The Great Debate UK

The safest form of power: Everything in moderation

By Morven McCulloch
April 5, 2011

By Morven McCulloch

The ongoing crisis at the Fukushima Daiichi nuclear plant in north-eastern Japan, seriously damaged by a March 11 earthquake and tsunami, has led to anti-nuclear protests in several countries and forced governments to rethink their energy policies.

from Business Traveller:

Travel as an escape

March 17, 2011

As I write this, the first U.S. chartered flights are leaving Japan carrying those military families and private citizens who wish to leave. Unlike the destinations affected by the 2004 tsunami, business travellers know the futuristic conurbation of Tokyo well. Its generation-next skyscrapers and bullet trains make for one of the slickest corporate hubs on the planet.

from The Great Debate:

Japan shows another side of the press

By Anya Schiffrin
March 14, 2011

JAPAN-QUAKE/LEAKAGE

By Anya Schiffrin
The opinions expressed are her own.

Sitting in Japan in the days after the Friday earthquake and watching the official broadcaster NHK cover the disaster has been an unusual experience. There has been the typical blanket television coverage of this tragedy but the flavor of the reporting is different than it would be in the U.S. “Restrained” is how one friend described it. Over and over we’ve seen the same awful footage of the enormous dirty wave sweeping up cars and houses as it inches slowly along the land.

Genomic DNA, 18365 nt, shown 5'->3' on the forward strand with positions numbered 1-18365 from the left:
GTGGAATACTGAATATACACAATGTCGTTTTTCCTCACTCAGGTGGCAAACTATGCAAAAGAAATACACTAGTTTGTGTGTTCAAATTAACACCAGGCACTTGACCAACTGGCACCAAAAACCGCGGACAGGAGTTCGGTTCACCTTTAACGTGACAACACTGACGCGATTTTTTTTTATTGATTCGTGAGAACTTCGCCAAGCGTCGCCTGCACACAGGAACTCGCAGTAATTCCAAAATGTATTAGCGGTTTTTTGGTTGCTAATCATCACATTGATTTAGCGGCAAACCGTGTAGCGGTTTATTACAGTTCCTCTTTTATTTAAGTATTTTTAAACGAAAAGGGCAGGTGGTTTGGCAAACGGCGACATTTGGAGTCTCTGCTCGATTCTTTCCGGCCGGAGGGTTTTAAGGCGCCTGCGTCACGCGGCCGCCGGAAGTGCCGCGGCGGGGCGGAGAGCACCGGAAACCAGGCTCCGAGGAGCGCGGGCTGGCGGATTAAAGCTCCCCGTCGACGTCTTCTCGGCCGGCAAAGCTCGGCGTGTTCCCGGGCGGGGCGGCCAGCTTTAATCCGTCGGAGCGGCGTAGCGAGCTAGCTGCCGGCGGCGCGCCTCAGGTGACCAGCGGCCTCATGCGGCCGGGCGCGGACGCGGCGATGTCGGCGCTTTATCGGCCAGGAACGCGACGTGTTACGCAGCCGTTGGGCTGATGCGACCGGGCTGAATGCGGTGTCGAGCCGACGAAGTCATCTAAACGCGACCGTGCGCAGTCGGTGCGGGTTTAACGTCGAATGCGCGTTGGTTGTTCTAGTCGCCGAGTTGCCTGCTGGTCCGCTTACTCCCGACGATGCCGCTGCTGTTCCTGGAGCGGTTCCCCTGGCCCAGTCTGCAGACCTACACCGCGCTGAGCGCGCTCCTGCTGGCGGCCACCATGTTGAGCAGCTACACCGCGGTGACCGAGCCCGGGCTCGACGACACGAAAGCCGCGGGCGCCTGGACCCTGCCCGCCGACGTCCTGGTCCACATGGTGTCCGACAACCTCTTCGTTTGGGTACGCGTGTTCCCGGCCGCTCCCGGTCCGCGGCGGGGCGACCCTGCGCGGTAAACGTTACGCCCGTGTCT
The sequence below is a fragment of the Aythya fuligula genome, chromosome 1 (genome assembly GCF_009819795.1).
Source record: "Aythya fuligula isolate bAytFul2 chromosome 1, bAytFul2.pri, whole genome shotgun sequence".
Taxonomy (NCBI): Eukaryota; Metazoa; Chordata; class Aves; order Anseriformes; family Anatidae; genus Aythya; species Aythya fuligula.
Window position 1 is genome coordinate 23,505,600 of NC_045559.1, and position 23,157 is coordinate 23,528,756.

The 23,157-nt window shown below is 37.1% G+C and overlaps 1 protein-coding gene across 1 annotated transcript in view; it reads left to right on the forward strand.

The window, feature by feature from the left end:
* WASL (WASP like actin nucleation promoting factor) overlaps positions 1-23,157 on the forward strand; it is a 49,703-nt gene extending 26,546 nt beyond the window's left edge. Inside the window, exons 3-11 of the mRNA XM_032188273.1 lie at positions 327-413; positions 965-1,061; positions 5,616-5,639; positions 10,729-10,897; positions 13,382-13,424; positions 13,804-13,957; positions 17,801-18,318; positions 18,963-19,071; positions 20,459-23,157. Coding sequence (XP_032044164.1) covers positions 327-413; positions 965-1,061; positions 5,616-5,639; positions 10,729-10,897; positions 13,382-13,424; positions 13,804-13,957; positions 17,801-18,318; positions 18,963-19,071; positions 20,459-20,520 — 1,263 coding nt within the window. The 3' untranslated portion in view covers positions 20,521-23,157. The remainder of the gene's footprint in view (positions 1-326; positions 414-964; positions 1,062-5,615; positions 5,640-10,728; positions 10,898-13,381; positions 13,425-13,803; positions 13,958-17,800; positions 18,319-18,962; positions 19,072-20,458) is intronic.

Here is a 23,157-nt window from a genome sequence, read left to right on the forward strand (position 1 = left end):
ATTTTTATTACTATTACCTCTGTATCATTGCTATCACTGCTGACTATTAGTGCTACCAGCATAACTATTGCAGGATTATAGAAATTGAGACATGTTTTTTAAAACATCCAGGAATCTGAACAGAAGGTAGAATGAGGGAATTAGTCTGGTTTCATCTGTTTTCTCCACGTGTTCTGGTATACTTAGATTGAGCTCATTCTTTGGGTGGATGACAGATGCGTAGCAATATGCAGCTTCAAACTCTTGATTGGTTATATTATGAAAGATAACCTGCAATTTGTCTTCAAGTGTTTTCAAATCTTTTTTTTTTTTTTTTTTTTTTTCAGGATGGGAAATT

from Breakingviews:

Tragic quake may add to inflation pressures

March 11, 2011

The full economic impact of the sixth most powerful earthquake ever recorded is not yet known. Many hundreds of lives have been reported lost in Japan. Aftershocks are a danger and other nations fear a tsunami running across the Pacific will spread the damage more widely. Though uncertainty is rife, the earthquake is more likely to add to global growth and attendant inflationary pressures than subtract from them. It also raises concerns about Japan's long-running fiscal dangers.

from The Great Debate:

Helping Haiti: Stop the handouts

By Danielle Grace Warren
November 11, 2010

HAITI/

By Danielle Grace Warren
The opinions expressed are her own.

The people of Haiti have a name for the earthquake that rocked their country: Goudougoudou, an onomatopoetic creole nickname invented for the earthquake meant to emulate the sound of the earth rumbling, the buildings falling. There are numbers for it, too: 230,000 deaths, 59 aftershocks and 1.5 million people who remain displaced nearly a year later.

Haiti: Beyond the conventional redevelopment paradigm

By Alexander Vollebregt
March 31, 2010

Alexander Vollebregt-Alexander Vollebregt is Assistant Professor at Delft University of Technology and Head of the Urban Emergencies Programme. The opinions expressed are his own.-

New algorithm holds promise for earthquake prediction

January 31, 2010

vuik-Professor Kees Vuik is a professor, and Mehfooz ur Rehman is a PhD candidate at Delft University of Technology. The opinions expressed are their own.-

from The Great Debate:

Drawing humanitarian lessons from disasters

January 21, 2010

-- Diane Paul is Nonresident Senior Fellow on Natural Disasters and Human Rights, Brookings-Bern Project on Internal Displacement at The Brookings Institution. The views expressed are her own. --

from Tales from the Trail:

Helping Haiti: the nightmare scenario

January 14, 2010

QUAKE-HAITI/About the only thing that has gone right in the Haitian earthquake is the weather.